By Marion Ali
Police found another grenade on Mayflower Street on Wednesday, September 10 according to Senior Superintendent of Police, Edward Broaster.
Broaster told reporters that police received a call around 10 on the morning of the 10th holiday. He said that Belize Defense Force Commander and bomb expert, Brigadier General David Jones, who was already in Belize City attending the formal ceremony for the 10th, was able to quickly move to the scene and safely remove the device.
Along with the grenade, authorities also found a .38 calibre revolver.
Broaster explained that the tip about the weapons came as part of the Police Department’s “Not in My City” campaign.
Jones told The Reporter that the grenade, which was in a bag, was slightly corroded and extremely dangerous.
“Because one of the safety pins was missing, this grenade could have caused a mass casualty situation,” Jones explained.
He added that war grenades come with two safety pins and removing any of them makes the device all the more likely to detonate.
Upon explosion the grenade is so deadly that it can cause casualties of up to 200 meters away (about 656 feet), serious casualties within 50 meters (about 164 feet), and deadly force within 15 meters (49.2 feet) from the point of explosion, Jones shared.
It would, however, take more than someone kicking it in a crowd to trigger an explosion. The pin would have had to be removed, he said.
Jones said that this is the second American-type grenade to have been recovered.
The first American-type grenade was discovered last Saturday on Banak Street within the same general area.
Jones said that the “lemon shaped” M 26 type grenade was similar to the one retrieved from Banak Street, which was an M 67 American-type device. The police at the time reported to the media that the grenade found last week was a British grenade.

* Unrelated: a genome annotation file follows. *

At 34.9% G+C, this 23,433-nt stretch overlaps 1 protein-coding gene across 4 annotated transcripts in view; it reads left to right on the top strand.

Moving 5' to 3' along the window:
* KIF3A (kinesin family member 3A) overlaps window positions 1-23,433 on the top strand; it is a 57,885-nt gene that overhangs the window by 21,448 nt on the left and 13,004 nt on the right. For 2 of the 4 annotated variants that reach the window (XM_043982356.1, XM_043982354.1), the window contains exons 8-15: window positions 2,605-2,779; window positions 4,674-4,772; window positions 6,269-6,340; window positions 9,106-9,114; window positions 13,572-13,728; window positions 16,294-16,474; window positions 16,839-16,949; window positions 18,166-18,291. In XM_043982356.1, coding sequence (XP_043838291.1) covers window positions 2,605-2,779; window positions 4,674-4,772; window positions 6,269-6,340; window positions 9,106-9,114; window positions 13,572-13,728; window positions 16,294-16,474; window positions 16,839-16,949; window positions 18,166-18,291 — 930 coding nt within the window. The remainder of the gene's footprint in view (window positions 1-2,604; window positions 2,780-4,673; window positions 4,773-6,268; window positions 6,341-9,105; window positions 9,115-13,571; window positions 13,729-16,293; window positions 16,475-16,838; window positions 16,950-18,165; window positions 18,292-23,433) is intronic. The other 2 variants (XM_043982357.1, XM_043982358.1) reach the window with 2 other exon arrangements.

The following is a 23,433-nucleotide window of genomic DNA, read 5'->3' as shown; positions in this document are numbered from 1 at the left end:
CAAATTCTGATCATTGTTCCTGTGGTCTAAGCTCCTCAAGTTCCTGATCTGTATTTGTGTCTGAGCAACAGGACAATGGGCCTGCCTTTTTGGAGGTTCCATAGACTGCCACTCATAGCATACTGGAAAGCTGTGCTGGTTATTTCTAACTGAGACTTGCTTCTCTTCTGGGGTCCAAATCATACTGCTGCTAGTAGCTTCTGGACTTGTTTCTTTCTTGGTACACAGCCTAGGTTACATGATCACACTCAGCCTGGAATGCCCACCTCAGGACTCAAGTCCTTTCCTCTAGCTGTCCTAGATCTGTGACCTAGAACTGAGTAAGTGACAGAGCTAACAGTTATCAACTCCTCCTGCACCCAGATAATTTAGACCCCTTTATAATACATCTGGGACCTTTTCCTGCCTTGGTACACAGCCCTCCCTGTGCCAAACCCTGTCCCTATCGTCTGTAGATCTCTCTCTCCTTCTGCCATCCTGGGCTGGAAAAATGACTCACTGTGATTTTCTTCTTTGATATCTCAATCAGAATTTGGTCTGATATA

He explained that these types of explosives are used in other Central American countries, motably in Nicaragua, Salvador, Honduras and Guatemala.
It must have been smugled in illegall because the US military does not bring grenades for use in Belize, Jones explained.
He shared that the BDF has secured the two grenades found this week and will destroy both of them next week.
Jones urged, that if anyone should find one or more of these devices, he or she should alert the police immediately. It is common knowledge that at least 17 British-type grenades, stolen many years ago, are still unaccounted for.
Broaster said the police do not believe that both grenades were set by the same person.
The device found on Wednesday was set there a mere half hour before the police received the tip that it was there, according to Broaster.
He added that there was no danger that the tipster(s) in either of the two incidents could be harmed because the tip was confidential.
Broaster said that the police have no information to suggest that the grenade would have been used in a crowded area, as was the case in September of 2009, when a British-type grenade was found near the Karl Heusner Memorial Hospital on the day of the carnival road march.
Broaster dismissed a suggestion that the authorities are “planting” these devices to gain the confidence of the public. The police would never do something like that which could jeopardize lives, he said.